From there the crew start back to work on doing the sound overdubs for this “Santini Film”, and what we do get is a great little bit of insight to the process of voice overdubs and sound foley work. A lot of good, healthy produce gets smashed, stabbed and thrown around to re-create the sounds of blood and violence within the film. The sounds of cabbages being dunked in water get used for the sound of “a witch being drowned by a priest”. The female vocal cast work out their best blood-curdling scream. There’s also great close-up shots of the studio equipment at work: faders being pushed, dials being twisted, reels of magnetic tape rolling and the needles of meters dancing around. We get to hear all the action, but the viewer never actually sees one second of The Equestrian Vortex, with exception of the opening sequence which blurs the line between the actual film and the “film within a film”.
It’s hard work, and with being stuck in studio bunker for days on end with a staff that he doesn’t speak the same language with, Gilderoy starts losing his mind a bit: seeing himself and previous events in the studio’s playback facility, including seeing himself being dubbed in Italian. Throughout the film he receives a few letters from his mother that he reads, and passages from these letters start appearing in random places. The first time I watched this film was a number of years ago, late at night, and my mind started to drift a bit into a dream state when the plot started going weird, which was probably suiting.
Berberian Sound Studio is technically a psychological horror— one in which Gilderoy’s mind starts unravelling as he works on The Equestrian Vortex. The atmosphere and setting of the film add to the psychotic feeling as the viewer never really sees anything outside of the studio and Gilderoy’s bedsit, despite many references to going outdoors, including a terrace that’s mentioned several times although we never really see it, or any daylight for that matter.
And although it’s a “horror” film, any fan of classic horror (ie: Hammer or Amicus), and even more so, the campier, trashier site of the Italian school of 70s horror and giallo, will have a few laughs at the details of the film that plays with the stereotypes of those genres: constant takes to get the right over-the-top scream, voice over cast members trying to make the sound of witches and goblins, as well as vegetables being used in creative ways to get blood and gore sounds. The sound foley duo of “Massimo & Massimo” come across like two lug-headed henchmen in a 30s gangster flick.
I suspect there’s also quite a bit of satire to the obvious misogyny that is blatant in a lot of the trashier, low budget giallo films of the 70s, and likely the crews that made them. As such the producer and director of The Equestrian Vortex are two absolutely cringe-worthy characters.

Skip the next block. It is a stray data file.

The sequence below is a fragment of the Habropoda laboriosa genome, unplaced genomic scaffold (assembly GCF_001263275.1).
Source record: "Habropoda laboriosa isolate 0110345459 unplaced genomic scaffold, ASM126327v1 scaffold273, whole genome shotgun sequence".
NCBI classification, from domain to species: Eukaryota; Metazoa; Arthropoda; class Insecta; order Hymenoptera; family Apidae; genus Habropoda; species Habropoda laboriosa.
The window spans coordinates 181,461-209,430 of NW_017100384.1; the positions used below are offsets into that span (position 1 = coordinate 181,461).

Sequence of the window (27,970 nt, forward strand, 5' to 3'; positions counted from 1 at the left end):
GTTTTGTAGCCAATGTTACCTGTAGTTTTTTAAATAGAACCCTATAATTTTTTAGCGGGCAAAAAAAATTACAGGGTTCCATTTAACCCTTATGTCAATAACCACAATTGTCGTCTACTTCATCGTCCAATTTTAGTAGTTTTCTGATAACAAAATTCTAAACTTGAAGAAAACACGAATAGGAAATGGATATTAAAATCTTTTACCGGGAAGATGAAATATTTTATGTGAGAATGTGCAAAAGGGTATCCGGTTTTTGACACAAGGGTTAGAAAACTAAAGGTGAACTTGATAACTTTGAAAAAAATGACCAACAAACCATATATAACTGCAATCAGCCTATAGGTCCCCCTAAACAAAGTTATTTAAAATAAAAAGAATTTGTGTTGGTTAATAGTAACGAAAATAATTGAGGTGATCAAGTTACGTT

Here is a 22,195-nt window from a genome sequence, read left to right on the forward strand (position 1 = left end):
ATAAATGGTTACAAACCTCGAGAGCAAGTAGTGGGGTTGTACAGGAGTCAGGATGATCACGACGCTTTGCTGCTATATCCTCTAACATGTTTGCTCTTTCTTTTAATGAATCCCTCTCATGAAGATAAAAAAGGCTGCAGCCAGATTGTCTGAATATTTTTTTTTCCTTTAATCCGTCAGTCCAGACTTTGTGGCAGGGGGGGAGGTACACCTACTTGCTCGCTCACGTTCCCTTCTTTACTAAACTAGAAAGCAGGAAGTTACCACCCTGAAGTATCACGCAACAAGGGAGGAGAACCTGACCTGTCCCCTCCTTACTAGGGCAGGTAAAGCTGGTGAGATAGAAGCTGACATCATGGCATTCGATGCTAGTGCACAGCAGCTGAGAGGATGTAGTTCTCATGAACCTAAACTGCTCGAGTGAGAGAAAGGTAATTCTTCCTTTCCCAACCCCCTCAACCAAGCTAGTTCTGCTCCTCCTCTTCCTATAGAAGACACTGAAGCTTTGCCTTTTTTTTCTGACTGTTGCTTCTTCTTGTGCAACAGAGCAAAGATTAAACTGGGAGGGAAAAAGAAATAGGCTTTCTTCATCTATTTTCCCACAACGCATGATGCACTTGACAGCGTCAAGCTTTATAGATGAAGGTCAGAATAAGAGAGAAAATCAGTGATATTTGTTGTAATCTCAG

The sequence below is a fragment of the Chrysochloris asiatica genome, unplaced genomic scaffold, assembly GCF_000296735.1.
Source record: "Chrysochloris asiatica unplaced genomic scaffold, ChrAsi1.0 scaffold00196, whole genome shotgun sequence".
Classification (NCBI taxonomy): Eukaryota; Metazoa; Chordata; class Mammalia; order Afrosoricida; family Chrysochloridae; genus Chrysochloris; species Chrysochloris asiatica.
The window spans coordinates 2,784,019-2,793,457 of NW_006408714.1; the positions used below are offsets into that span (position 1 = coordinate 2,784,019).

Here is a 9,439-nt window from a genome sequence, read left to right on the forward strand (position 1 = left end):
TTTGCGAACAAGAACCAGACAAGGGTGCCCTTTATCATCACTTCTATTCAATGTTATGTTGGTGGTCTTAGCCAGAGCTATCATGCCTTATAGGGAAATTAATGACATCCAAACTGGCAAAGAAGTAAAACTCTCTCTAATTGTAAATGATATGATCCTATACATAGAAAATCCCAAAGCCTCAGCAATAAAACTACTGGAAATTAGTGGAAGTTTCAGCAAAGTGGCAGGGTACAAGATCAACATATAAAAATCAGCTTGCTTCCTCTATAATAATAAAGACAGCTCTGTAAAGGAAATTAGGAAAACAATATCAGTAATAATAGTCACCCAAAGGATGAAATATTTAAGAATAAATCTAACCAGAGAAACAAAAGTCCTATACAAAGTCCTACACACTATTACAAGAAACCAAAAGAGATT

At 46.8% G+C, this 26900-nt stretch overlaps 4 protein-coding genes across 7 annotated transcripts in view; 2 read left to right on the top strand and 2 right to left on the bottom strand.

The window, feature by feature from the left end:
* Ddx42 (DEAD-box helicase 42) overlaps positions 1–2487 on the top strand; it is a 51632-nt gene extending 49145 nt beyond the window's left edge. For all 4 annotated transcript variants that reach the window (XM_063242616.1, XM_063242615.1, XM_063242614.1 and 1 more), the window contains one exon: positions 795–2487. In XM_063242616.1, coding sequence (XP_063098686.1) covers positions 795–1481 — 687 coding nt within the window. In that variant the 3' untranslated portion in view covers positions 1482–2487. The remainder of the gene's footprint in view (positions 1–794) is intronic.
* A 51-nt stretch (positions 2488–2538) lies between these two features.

And, some of the most hilarious recurring elements are the hammy descriptive cues that are read out (in Italian with English subs) to establish the overdub takes:
“Monica and Teresa venture into the poultry tunnel underneath the Academy, unaware of the witches’ putrid corpses.”
“A dangerously aroused Goblin prowls the dormitory and tries in vain to molest Teresa, who makes a swift retreat.”
Typical to Strickland’s films, there’s a lot of impressionist editing, surreal elongated shots and lots of use of texture and lighting; shots of pans and zooms on complex textured created by rotting vegetables, close-ups of spiders, cells on reels of film being melted by heat, etc. There’s also some fantastic shots of tracklistings written on labels of magnetic reel tapes, blocking sheets and recording notes.
As for the soundtrack, Broadcast’s album output of colourful, soundtrack-influenced, 60s electronic, psychedelic pop sound totally works for this film: sinister analogue throbs, gothic organ pieces and music concrète segments. I believe it’s one of the last things that band member Trish Keenan worked on before her untimely death in 2011.
Toby Jones has had an increasing presence over the last decade in many high-profile films, as well as the British television series The Detectorists. More interestingly for me is the fact that Jones’ father is the actor Freddie Jones, known for playing memorable oddball and slightly deranged characters in films since the 60s. The most notable ones are the few David Lynch films he’s acted in, including roles as sadistic showman Bytes in The Elephant Man, Thufir Hawat in Dune and a weirdo, twitchy squawking guy at the bar in Wild At Heart. He’s also been in one of my fave creepy, 70s cult youth supernatural series Children Of The Stones and even in an episode of the 70s British cop show Van Der Valk (covered a bit here).
I wrote way more than I intended on this one but I guess I got a lot out of it the second time around. Strickland has more recently done a film called In Fabric, that is apparently about a killer dress that gets purchased from a sinister department store.
As a final note, I think “Barbarian Sound Studio” would work great as a name for a band. Just putting that out there…